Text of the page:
I have been listening to the Night Call podcast since its inception more than a year ago. (There is one podcast per week, and the most recent one was podcast number 70.) Those of you familiar with the podcast will find it strange that I listen to it. To be honest, I succumbed to the advertising hype surrounding the launch of the podcast. I thought, given the name and some of the pre-launch advertising, that it would be in the same vein as the late Art Bell’s radio show Coast to Coast AM. I was wrong. This is how the website describes the show: “Every Monday, hosts Molly Lambert, Tess Lynch and Emily Yoshida, gather in dark rooms for a free jazz blend of pop culture theory, internet fascinations, and venture down a plethora of half-baked conspiracy theory rabbit holes. Drop us a line with your night call at 240-46-NIGHT or email@example.com, and we'll offer our best advice on life, love, and the coming apocalypse.”
The three hostesses are, I believe, writers for web-based publications. At least one of the three is a movie reviewer. I listen to the podcast for a variety of reasons: I hear about movies or television shows that I would never discover from my friends that are my age; I get information on topics that engage the interest of that generation known as “millennial”; it kills time during my Monday morning commute to work. As to point two, I find myself looking up phrases and abbreviations they use on the air. It seems that “casting shade” has nothing to do with relief from sunshine. I had to look up an abbreviation when a female guest pronounced herself “DTF” with respect to some good looking male movie star. The baby boomers and the millennials are two generations separated by a common language.
But it is thanks to the Night Call podcast that I learned about the television series Black Mirror, a Twilight Zone-style creation of the screenwriter and producer Charlie Brooker. While The Twilight Zone dealt with a variety of sensitive topics, such as racism and nuclear annihilation, in the guise of futuristic or otherwise fictionalized settings, Brooker has focused Black Mirror on the relationship between man and technology.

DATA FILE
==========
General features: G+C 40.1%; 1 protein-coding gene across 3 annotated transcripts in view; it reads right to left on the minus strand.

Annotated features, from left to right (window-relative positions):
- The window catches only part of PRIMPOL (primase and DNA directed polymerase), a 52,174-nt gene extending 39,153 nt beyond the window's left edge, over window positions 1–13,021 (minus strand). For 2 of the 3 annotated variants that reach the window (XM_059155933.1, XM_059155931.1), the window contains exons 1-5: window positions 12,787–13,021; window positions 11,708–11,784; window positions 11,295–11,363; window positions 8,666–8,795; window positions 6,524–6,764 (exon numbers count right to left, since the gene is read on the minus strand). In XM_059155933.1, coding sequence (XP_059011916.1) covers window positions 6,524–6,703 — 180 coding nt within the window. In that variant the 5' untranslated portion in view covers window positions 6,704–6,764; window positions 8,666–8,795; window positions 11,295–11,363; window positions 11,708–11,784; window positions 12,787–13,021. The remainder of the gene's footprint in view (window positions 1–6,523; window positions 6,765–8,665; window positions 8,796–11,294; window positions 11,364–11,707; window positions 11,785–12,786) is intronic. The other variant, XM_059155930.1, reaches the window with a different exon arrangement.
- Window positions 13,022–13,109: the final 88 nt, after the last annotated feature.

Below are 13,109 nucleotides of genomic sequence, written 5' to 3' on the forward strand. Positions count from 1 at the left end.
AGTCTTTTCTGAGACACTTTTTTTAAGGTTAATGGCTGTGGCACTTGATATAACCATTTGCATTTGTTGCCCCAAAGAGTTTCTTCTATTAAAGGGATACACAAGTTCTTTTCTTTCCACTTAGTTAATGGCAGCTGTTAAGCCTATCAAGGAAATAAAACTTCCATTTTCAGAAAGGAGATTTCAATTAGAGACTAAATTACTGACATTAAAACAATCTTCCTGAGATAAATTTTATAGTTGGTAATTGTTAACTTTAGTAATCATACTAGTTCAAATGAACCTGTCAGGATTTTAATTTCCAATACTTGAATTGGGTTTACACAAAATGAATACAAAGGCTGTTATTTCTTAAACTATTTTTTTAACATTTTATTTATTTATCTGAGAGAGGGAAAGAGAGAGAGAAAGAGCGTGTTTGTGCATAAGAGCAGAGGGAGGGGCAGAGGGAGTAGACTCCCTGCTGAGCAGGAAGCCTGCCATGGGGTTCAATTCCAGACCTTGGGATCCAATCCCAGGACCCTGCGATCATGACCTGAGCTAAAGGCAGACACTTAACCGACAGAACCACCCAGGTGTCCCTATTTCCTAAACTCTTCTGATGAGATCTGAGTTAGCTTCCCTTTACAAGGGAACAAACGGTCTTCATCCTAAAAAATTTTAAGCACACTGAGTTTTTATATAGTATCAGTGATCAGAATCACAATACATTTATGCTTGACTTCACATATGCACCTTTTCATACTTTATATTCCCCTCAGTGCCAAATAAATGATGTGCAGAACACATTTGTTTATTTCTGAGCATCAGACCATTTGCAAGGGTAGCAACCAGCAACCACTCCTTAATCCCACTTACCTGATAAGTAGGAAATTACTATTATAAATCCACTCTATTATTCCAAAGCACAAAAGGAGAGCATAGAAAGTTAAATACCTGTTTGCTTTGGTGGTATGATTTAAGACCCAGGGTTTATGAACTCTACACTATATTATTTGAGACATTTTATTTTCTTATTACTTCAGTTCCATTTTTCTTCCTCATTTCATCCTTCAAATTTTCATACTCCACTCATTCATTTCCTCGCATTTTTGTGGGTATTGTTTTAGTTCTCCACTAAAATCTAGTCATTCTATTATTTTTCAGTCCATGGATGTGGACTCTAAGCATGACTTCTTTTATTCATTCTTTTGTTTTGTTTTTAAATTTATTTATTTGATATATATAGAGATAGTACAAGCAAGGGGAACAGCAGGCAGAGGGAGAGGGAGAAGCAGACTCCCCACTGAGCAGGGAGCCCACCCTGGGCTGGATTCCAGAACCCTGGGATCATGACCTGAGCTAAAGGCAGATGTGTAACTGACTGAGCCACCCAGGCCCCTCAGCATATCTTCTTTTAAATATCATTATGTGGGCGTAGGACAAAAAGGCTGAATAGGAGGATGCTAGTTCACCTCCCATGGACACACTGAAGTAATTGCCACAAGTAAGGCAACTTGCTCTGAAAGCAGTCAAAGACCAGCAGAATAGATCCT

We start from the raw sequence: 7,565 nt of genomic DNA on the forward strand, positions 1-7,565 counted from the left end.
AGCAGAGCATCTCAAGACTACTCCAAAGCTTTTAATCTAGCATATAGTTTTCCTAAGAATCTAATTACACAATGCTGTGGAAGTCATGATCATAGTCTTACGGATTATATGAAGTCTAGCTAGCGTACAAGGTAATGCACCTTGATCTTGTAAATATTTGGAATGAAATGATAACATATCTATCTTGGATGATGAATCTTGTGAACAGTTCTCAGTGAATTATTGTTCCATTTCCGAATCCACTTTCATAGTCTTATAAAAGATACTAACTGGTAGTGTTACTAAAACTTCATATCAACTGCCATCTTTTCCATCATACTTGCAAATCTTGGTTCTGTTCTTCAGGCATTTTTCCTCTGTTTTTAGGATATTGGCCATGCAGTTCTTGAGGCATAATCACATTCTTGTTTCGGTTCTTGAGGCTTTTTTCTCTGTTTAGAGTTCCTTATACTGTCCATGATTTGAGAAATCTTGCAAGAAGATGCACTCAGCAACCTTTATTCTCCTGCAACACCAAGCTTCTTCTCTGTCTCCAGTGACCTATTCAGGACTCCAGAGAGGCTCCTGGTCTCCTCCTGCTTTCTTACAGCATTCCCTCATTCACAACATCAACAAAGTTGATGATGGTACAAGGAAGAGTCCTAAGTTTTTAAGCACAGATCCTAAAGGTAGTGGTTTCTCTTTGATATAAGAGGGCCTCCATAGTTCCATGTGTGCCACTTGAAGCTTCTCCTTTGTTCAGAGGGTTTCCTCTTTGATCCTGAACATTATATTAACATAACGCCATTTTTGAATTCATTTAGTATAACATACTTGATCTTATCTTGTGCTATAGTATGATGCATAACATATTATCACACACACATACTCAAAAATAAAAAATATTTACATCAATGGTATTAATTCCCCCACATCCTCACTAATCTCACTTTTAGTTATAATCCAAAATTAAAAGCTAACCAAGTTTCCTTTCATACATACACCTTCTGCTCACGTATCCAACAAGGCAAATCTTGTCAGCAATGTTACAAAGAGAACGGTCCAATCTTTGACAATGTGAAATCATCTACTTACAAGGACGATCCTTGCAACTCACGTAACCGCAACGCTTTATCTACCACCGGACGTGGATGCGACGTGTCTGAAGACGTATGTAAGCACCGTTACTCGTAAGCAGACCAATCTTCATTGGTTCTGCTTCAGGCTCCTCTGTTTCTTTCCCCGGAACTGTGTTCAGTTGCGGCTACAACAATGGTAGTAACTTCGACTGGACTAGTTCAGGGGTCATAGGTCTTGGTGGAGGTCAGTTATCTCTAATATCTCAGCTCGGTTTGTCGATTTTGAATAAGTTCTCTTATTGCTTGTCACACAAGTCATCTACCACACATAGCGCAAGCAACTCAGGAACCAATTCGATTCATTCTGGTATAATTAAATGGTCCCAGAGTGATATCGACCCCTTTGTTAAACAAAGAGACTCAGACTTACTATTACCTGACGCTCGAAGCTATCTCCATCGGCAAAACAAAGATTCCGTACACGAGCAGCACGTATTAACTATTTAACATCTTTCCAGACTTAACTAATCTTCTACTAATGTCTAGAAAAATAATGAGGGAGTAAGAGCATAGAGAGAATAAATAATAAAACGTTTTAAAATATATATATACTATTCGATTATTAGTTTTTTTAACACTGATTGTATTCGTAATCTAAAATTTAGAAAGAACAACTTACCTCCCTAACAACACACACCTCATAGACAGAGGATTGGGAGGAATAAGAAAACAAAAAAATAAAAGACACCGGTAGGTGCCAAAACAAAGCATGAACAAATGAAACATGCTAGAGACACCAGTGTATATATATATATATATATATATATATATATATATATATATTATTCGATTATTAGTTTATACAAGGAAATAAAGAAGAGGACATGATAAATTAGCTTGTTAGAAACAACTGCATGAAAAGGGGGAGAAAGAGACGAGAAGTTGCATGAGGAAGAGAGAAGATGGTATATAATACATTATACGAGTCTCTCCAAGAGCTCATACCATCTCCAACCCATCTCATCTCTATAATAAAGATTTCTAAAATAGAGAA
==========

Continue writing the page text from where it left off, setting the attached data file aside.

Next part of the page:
Season five was just released on Netflix. The first two seasons, plus a Christmas special, were produced for Channel 4 in the United Kingdom. Each of these seasons contained three episodes. Seasons three through five, plus an interactive movie (Bandersnatch), were produced for Netflix. Seasons three and four had six episodes each. For the recently released Season five, Brooker returned to the three-episode season.
My opinion is free, and you will certainly get your money’s worth with my opinion. Given that caveat, I believe that the first two seasons, and the recently released fifth season, represent some of the best television that I have seen.
The very first episode of season one, The National Anthem, was disturbing, but not out of the realm of the possible. Its focus is the public’s appetite for humiliation. While it was undoubtedly critically acclaimed (“serves as a cautionary tale about the power of the collective 'hive mind' that is social media”), if the remaining episodes had been that intense, I would never have finished the series. Fortunately, the second episode returned to a more Twilight Zone-like pattern. Episode three (The Entire History of You), the second best of the first season, introduced me to Jodie Whittaker, who is the current incarnation of The Doctor in the long-running series Doctor Who.
I enjoyed the second season, although I did not think it lived up to the standards set by the first season. But in comparison with seasons three and four, and the ridiculous movie Bandersnatch, season two was high art. It seems that the move to Netflix and the extension to six episodes per season had compromised the originality of the show. I barely made it through Bandersnatch, and was not sure that I should commit the time to see season five. Now that I have seen the series, I’m very glad I did.
All three episodes of season five are good, but if you have time for only one episode, see the second one, Smithereens. It is a commentary on our social media addiction, and its consequences.
I am not a movie reviewer, and my tastes in plot twists may not be yours. Give the series a try. See season one, and if you like it, go straight to season five. You can pop back and try season two after that. As to seasons three and four, that’s up to you. If you are in doubt, try Nosedive, the first episode of season three.
After that, throw away your cell phones.